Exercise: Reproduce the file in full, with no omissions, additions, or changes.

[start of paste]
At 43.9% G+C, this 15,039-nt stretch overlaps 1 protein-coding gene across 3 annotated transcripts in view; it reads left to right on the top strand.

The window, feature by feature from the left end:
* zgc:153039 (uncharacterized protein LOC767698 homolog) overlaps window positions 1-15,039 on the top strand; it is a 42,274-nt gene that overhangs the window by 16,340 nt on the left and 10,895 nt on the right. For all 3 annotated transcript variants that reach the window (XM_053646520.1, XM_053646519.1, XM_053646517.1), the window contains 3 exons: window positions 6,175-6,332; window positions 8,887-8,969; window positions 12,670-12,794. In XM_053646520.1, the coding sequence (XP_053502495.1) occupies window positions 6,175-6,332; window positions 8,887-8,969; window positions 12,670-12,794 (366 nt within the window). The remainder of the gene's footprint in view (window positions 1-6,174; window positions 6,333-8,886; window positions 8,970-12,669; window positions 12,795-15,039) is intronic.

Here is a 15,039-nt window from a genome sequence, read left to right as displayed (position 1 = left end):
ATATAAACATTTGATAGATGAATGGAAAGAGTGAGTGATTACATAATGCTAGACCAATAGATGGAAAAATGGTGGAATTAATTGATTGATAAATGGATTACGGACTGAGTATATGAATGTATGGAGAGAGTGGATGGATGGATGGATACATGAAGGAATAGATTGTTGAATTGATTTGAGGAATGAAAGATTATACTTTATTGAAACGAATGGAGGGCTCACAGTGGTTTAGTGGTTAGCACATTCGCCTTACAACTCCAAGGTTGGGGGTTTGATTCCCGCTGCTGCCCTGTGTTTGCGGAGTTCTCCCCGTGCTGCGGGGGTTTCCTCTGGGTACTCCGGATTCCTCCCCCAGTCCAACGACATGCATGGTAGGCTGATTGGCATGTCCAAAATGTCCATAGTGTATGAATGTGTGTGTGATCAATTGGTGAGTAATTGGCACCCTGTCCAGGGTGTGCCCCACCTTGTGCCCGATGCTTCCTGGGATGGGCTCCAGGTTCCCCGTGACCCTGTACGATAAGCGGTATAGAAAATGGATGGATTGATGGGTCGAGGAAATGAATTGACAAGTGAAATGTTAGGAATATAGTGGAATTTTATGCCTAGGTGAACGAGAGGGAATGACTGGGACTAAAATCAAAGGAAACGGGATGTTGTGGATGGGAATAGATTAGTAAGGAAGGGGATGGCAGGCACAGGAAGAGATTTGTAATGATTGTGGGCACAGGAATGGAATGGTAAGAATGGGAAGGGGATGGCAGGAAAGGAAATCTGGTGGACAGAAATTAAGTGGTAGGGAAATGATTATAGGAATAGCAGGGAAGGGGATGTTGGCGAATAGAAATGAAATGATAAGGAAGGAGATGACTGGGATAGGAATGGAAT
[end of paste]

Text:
At 43.9% G+C, this 15,039-nt stretch overlaps 1 protein-coding gene across 3 annotated transcripts in view; it reads left to right on the top strand.

The window, feature by feature from the left end:
* zgc:153039 (uncharacterized protein LOC767698 homolog) overlaps window positions 1-15,039 on the top strand; it is a 42,274-nt gene that overhangs the window by 16,340 nt on the left and 10,895 nt on the right. For all 3 annotated transcript variants that reach the window (XM_053646520.1, XM_053646519.1, XM_053646517.1), the window contains 3 exons: window positions 6,175-6,332; window positions 8,887-8,969; window positions 12,670-12,794. In XM_053646520.1, the coding sequence (XP_053502495.1) occupies window positions 6,175-6,332; window positions 8,887-8,969; window positions 12,670-12,794 (366 nt within the window). The remainder of the gene's footprint in view (window positions 1-6,174; window positions 6,333-8,886; window positions 8,970-12,669; window positions 12,795-15,039) is intronic.

Here is a 15,039-nt window from a genome sequence, read left to right as displayed (position 1 = left end):
ATATAAACATTTGATAGATGAATGGAAAGAGTGAGTGATTACATAATGCTAGACCAATAGATGGAAAAATGGTGGAATTAATTGATTGATAAATGGATTACGGACTGAGTATATGAATGTATGGAGAGAGTGGATGGATGGATGGATACATGAAGGAATAGATTGTTGAATTGATTTGAGGAATGAAAGATTATACTTTATTGAAACGAATGGAGGGCTCACAGTGGTTTAGTGGTTAGCACATTCGCCTTACAACTCCAAGGTTGGGGGTTTGATTCCCGCTGCTGCCCTGTGTTTGCGGAGTTCTCCCCGTGCTGCGGGGGTTTCCTCTGGGTACTCCGGATTCCTCCCCCAGTCCAACGACATGCATGGTAGGCTGATTGGCATGTCCAAAATGTCCATAGTGTATGAATGTGTGTGTGATCAATTGGTGAGTAATTGGCACCCTGTCCAGGGTGTGCCCCACCTTGTGCCCGATGCTTCCTGGGATGGGCTCCAGGTTCCCCGTGACCCTGTACGATAAGCGGTATAGAAAATGGATGGATTGATGGGTCGAGGAAATGAATTGACAAGTGAAATGTTAGGAATATAGTGGAATTTTATGCCTAGGTGAACGAGAGGGAATGACTGGGACTAAAATCAAAGGAAACGGGATGTTGTGGATGGGAATAGATTAGTAAGGAAGGGGATGGCAGGCACAGGAAGAGATTTGTAATGATTGTGGGCACAGGAATGGAATGGTAAGAATGGGAAGGGGATGGCAGGAAAGGAAATCTGGTGGACAGAAATTAAGTGGTAGGGAAATGATTATAGGAATAGCAGGGAAGGGGATGTTGGCGAATAGAAATGAAATGATAAGGAAGGAGATGACTGGGATAGGAATGGAAT